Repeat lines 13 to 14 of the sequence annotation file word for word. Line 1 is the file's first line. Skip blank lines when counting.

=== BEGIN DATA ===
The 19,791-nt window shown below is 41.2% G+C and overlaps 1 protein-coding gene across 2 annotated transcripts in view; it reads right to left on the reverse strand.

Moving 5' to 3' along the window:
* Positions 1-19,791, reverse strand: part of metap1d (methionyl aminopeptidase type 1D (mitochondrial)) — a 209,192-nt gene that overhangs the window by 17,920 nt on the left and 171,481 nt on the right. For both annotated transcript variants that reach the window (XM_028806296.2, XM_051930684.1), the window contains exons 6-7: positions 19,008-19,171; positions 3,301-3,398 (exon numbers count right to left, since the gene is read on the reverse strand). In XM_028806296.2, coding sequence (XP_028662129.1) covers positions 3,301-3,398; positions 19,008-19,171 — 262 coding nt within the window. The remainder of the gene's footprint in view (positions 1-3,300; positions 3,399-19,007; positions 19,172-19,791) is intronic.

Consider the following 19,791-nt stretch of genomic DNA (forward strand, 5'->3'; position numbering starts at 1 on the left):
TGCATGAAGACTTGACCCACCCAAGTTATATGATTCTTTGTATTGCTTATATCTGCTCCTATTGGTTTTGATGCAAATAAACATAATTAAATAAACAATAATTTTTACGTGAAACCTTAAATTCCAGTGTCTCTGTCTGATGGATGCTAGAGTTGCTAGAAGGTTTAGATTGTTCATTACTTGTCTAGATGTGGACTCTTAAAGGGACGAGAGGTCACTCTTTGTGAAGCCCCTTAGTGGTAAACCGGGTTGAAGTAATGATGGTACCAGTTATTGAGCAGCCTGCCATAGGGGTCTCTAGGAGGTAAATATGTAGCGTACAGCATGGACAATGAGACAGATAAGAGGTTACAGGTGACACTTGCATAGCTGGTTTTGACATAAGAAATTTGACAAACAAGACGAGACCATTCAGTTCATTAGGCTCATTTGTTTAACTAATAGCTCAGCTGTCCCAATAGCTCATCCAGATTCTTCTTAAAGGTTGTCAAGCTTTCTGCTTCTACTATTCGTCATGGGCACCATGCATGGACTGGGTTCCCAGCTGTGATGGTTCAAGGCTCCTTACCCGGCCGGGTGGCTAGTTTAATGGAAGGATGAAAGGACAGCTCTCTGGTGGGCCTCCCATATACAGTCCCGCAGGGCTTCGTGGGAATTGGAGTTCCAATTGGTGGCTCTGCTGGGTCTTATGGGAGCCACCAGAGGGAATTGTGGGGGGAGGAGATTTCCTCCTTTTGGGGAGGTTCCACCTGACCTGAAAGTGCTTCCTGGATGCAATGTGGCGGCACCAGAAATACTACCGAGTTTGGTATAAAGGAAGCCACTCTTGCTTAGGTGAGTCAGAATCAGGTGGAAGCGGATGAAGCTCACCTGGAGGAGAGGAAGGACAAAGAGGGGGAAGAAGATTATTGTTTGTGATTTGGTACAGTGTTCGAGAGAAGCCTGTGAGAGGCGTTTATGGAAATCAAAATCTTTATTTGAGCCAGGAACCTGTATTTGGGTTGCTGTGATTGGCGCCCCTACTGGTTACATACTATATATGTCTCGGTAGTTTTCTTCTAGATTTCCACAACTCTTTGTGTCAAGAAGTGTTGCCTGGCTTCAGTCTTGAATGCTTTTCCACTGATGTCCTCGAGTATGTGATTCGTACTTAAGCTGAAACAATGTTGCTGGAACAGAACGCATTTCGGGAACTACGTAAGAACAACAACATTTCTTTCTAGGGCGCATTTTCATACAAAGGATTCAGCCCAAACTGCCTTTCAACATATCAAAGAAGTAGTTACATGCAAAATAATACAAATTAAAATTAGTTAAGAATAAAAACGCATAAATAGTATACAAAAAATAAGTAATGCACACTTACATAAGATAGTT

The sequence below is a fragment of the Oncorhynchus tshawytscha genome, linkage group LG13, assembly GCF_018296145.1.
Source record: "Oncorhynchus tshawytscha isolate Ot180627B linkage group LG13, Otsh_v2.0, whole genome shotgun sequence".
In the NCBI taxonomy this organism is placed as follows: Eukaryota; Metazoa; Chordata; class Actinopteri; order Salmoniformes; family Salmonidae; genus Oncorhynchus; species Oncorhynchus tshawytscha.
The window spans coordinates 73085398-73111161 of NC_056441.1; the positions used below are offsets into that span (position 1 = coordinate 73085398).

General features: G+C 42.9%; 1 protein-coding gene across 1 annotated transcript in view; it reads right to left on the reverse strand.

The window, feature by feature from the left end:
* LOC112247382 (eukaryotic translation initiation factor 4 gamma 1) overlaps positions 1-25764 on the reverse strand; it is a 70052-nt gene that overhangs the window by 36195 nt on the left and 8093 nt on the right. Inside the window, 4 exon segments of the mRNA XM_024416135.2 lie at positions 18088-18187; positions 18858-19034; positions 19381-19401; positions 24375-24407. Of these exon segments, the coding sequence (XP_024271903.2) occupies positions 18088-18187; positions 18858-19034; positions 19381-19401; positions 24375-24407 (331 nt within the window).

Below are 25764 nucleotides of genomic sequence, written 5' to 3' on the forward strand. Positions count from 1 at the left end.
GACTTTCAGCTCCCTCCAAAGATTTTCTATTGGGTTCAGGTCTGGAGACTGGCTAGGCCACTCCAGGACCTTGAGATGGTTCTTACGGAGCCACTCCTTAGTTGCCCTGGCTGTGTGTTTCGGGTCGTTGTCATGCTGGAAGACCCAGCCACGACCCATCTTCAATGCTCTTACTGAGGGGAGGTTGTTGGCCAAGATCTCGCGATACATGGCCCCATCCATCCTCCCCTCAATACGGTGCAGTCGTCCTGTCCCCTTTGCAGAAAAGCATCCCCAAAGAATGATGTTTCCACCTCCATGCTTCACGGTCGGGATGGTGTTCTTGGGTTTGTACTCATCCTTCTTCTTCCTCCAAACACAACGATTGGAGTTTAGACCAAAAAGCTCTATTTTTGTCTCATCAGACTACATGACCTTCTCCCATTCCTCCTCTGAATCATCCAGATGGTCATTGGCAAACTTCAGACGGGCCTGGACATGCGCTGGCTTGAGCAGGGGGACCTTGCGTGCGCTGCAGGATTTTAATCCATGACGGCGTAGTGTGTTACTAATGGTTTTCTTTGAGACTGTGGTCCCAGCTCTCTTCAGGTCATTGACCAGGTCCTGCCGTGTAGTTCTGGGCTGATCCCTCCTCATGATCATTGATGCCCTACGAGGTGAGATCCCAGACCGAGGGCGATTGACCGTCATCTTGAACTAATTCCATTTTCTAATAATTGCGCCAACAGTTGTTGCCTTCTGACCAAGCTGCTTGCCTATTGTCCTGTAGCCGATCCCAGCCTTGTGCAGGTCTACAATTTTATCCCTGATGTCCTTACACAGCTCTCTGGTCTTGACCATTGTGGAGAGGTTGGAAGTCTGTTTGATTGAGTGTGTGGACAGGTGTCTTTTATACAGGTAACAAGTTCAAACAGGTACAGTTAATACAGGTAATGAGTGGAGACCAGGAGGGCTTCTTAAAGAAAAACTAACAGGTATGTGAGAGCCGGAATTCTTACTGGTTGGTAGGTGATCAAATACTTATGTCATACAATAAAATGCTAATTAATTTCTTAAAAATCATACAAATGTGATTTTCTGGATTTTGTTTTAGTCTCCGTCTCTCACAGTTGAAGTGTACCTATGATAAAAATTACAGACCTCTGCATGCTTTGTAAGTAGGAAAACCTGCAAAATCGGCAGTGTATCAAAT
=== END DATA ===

Below are 25764 nucleotides of genomic sequence, written 5' to 3' on the forward strand. Positions count from 1 at the left end.
GACTTTCAGCTCCCTCCAAAGATTTTCTATTGGGTTCAGGTCTGGAGACTGGCTAGGCCACTCCAGGACCTTGAGATGGTTCTTACGGAGCCACTCCTTAGTTGCCCTGGCTGTGTGTTTCGGGTCGTTGTCATGCTGGAAGACCCAGCCACGACCCATCTTCAATGCTCTTACTGAGGGGAGGTTGTTGGCCAAGATCTCGCGATACATGGCCCCATCCATCCTCCCCTCAATACGGTGCAGTCGTCCTGTCCCCTTTGCAGAAAAGCATCCCCAAAGAATGATGTTTCCACCTCCATGCTTCACGGTCGGGATGGTGTTCTTGGGTTTGTACTCATCCTTCTTCTTCCTCCAAACACAACGATTGGAGTTTAGACCAAAAAGCTCTATTTTTGTCTCATCAGACTACATGACCTTCTCCCATTCCTCCTCTGAATCATCCAGATGGTCATTGGCAAACTTCAGACGGGCCTGGACATGCGCTGGCTTGAGCAGGGGGACCTTGCGTGCGCTGCAGGATTTTAATCCATGACGGCGTAGTGTGTTACTAATGGTTTTCTTTGAGACTGTGGTCCCAGCTCTCTTCAGGTCATTGACCAGGTCCTGCCGTGTAGTTCTGGGCTGATCCCTCCTCATGATCATTGATGCCCTACGAGGTGAGATCCCAGACCGAGGGCGATTGACCGTCATCTTGAACTAATTCCATTTTCTAATAATTGCGCCAACAGTTGTTGCCTTCTGACCAAGCTGCTTGCCTATTGTCCTGTAGCCGATCCCAGCCTTGTGCAGGTCTACAATTTTATCCCTGATGTCCTTACACAGCTCTCTGGTCTTGACCATTGTGGAGAGGTTGGAAGTCTGTTTGATTGAGTGTGTGGACAGGTGTCTTTTATACAGGTAACAAGTTCAAACAGGTACAGTTAATACAGGTAATGAGTGGAGACCAGGAGGGCTTCTTAAAGAAAAACTAACAGGTATGTGAGAGCCGGAATTCTTACTGGTTGGTAGGTGATCAAATACTTATGTCATACAATAAAATGCTAATTAATTTCTTAAAAATCATACAAATGTGATTTTCTGGATTTTGTTTTAGTCTCCGTCTCTCACAGTTGAAGTGTACCTATGATAAAAATTACAGACCTCTGCATGCTTTGTAAGTAGGAAAACCTGCAAAATCGGCAGTGTATCAAAT